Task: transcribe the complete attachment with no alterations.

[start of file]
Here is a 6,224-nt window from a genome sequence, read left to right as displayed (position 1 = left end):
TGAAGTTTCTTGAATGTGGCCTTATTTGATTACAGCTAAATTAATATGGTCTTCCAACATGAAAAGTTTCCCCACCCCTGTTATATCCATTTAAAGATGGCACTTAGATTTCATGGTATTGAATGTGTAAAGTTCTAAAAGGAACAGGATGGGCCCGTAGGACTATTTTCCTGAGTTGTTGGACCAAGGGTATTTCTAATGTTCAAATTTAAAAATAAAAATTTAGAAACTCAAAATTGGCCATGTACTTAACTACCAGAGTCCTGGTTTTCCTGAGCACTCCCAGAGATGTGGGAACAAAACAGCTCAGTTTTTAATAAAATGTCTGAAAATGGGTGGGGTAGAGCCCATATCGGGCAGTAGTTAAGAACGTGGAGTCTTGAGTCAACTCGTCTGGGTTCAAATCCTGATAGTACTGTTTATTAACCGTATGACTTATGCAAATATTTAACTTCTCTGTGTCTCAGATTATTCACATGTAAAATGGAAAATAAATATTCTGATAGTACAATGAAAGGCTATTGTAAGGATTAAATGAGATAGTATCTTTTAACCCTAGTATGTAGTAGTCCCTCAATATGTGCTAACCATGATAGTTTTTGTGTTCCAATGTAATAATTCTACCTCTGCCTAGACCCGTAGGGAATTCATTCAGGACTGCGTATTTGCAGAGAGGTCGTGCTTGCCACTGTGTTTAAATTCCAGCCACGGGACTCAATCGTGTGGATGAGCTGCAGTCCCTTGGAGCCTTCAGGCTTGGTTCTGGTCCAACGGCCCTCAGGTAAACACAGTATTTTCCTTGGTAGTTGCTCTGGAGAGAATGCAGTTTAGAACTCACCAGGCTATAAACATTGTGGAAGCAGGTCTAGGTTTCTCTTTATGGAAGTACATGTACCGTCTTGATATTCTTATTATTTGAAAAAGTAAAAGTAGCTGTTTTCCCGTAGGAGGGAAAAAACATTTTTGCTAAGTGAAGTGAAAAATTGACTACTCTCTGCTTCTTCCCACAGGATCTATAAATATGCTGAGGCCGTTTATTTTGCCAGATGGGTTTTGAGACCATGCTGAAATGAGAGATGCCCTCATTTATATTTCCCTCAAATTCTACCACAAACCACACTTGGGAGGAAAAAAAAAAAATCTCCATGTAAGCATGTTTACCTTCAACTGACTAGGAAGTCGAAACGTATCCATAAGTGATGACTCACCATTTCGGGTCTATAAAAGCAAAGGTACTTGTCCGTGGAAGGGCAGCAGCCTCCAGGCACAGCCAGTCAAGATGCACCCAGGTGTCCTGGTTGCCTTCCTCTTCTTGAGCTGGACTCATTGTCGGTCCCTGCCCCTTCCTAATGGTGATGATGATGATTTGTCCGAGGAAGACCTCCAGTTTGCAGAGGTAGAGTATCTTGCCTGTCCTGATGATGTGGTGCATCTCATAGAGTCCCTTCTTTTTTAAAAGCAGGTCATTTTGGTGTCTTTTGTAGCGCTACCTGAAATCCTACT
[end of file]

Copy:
Here is a 6,224-nt window from a genome sequence, read left to right as displayed (position 1 = left end):
TGAAGTTTCTTGAATGTGGCCTTATTTGATTACAGCTAAATTAATATGGTCTTCCAACATGAAAAGTTTCCCCACCCCTGTTATATCCATTTAAAGATGGCACTTAGATTTCATGGTATTGAATGTGTAAAGTTCTAAAAGGAACAGGATGGGCCCGTAGGACTATTTTCCTGAGTTGTTGGACCAAGGGTATTTCTAATGTTCAAATTTAAAAATAAAAATTTAGAAACTCAAAATTGGCCATGTACTTAACTACCAGAGTCCTGGTTTTCCTGAGCACTCCCAGAGATGTGGGAACAAAACAGCTCAGTTTTTAATAAAATGTCTGAAAATGGGTGGGGTAGAGCCCATATCGGGCAGTAGTTAAGAACGTGGAGTCTTGAGTCAACTCGTCTGGGTTCAAATCCTGATAGTACTGTTTATTAACCGTATGACTTATGCAAATATTTAACTTCTCTGTGTCTCAGATTATTCACATGTAAAATGGAAAATAAATATTCTGATAGTACAATGAAAGGCTATTGTAAGGATTAAATGAGATAGTATCTTTTAACCCTAGTATGTAGTAGTCCCTCAATATGTGCTAACCATGATAGTTTTTGTGTTCCAATGTAATAATTCTACCTCTGCCTAGACCCGTAGGGAATTCATTCAGGACTGCGTATTTGCAGAGAGGTCGTGCTTGCCACTGTGTTTAAATTCCAGCCACGGGACTCAATCGTGTGGATGAGCTGCAGTCCCTTGGAGCCTTCAGGCTTGGTTCTGGTCCAACGGCCCTCAGGTAAACACAGTATTTTCCTTGGTAGTTGCTCTGGAGAGAATGCAGTTTAGAACTCACCAGGCTATAAACATTGTGGAAGCAGGTCTAGGTTTCTCTTTATGGAAGTACATGTACCGTCTTGATATTCTTATTATTTGAAAAAGTAAAAGTAGCTGTTTTCCCGTAGGAGGGAAAAAACATTTTTGCTAAGTGAAGTGAAAAATTGACTACTCTCTGCTTCTTCCCACAGGATCTATAAATATGCTGAGGCCGTTTATTTTGCCAGATGGGTTTTGAGACCATGCTGAAATGAGAGATGCCCTCATTTATATTTCCCTCAAATTCTACCACAAACCACACTTGGGAGGAAAAAAAAAAAATCTCCATGTAAGCATGTTTACCTTCAACTGACTAGGAAGTCGAAACGTATCCATAAGTGATGACTCACCATTTCGGGTCTATAAAAGCAAAGGTACTTGTCCGTGGAAGGGCAGCAGCCTCCAGGCACAGCCAGTCAAGATGCACCCAGGTGTCCTGGTTGCCTTCCTCTTCTTGAGCTGGACTCATTGTCGGTCCCTGCCCCTTCCTAATGGTGATGATGATGATTTGTCCGAGGAAGACCTCCAGTTTGCAGAGGTAGAGTATCTTGCCTGTCCTGATGATGTGGTGCATCTCATAGAGTCCCTTCTTTTTTAAAAGCAGGTCATTTTGGTGTCTTTTGTAGCGCTACCTGAAATCCTACT